After dinner, Winston, the generals and Pound retired to the Hawtrey Room for a conference... At one moment a German raider came over the house and we all stumbled out into the garden to look. The First Sea Lord fell down first one flight of steps and then, having picked himself up disconsolately, he tumbled down another, ending in a heap on the ground where a sentry threatened him with a bayonet. He came back saying, “This is not the place for a First Sea Lord” Winston’s comment was, “Try and remember you are an Admiral of the Fleet and not a Midshipman”
The Fringes Of Power : Downing Street Diaries, John Colville
John "Jock" Colville was Assistant Private Secretary to Winston Churchill during the first part of World War II and his diaries provide a wonderful insight into the working life of Churchill during this critical period of history. The First Sea Lord referred to was Sir Dudley Pound who had a reputation for hard work and a lugubrious demeanor. It is said that his mere entry into a room made the occupants feel grave.

9 August 2012
Got up. Sunny and warm day today. Took Amy for a walk. Read a bit and wrote a blog-post. Had my lunch.
The Unpublished Diaries Of Alan Burnett

11 comments:

  1. Publish, and be damned!

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  2. Hello Alan:
    Diaries are, as you will obviously appreciate, a wonderful social commentary of a particular time or period. They are amongst one of our favourite forms of literature, giving as they do a remarkable insight into the lives of others.

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  3. These are a good sport to read! Quite the lives they led, rough tongue and all! I always enjoy reading things that contain such style and wit!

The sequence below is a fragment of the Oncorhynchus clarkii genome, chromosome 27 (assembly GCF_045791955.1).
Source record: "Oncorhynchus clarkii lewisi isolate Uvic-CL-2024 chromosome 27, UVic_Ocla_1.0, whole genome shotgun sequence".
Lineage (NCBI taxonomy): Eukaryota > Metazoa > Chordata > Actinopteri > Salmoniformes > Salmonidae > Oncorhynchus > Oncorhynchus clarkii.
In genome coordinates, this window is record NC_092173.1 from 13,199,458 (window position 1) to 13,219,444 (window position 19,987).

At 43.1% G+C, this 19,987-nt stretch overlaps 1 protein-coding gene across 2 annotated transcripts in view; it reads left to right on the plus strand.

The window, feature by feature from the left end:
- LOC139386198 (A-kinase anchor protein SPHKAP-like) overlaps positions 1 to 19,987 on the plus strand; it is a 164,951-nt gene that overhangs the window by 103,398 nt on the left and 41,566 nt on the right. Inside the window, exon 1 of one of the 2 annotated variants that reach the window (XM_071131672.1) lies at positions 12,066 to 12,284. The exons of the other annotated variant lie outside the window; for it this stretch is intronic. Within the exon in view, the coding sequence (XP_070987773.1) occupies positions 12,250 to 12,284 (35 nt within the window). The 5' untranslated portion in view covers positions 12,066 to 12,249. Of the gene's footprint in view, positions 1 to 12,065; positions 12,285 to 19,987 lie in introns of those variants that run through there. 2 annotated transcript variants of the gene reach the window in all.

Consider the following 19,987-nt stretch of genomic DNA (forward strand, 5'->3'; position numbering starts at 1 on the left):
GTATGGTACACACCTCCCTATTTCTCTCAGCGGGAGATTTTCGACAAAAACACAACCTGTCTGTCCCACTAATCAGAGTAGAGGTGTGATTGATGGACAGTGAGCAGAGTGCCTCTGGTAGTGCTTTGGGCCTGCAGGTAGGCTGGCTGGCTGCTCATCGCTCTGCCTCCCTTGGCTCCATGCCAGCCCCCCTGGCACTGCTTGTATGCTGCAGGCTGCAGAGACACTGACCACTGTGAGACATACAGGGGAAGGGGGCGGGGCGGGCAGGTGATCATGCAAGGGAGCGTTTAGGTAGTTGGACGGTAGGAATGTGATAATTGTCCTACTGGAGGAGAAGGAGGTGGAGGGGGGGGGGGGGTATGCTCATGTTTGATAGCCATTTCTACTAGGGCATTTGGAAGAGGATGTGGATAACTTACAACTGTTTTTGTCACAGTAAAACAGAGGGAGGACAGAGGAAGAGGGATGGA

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  4. Pepys is one of my favourites too, but for contrast read The Diary of a farmer's Wife, 1796-1797.

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  5. A 17th century womanizer, a dull 18th century farmer, a 19th century lesbian, and a 20th century political insider; what a wonderful, eclectic mix! I looked up "hattock" and found it means a shock of grain.

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  6. So interesting! I learned a lot reading your post. Hot and warm there? Here in Rome it's almost 107 degrees Fahrenheit, can you believe it? I am a new following.

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  7. Fascinating. I think I might like to have met Samuel Pepys, but also Anne Lister. I bet she never dreamed that someone would try to break the code.

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  8. I adore writing in the form of diaries and journals...but I'm sure you already knew that...

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  9. Alan, I've been advised for years, to keep a diary. I never have, and now of course, we have blogging!

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  10. I must confess, Alan, to having never read any of the diaries mentioned in this post, but they provided fascinating insights to a time long past.

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  11. I love the diaries. I always inquire at book shops if they have any..no luck so far. We have my husband Grandmothers from 1912 to 1913..It is a delightful read:)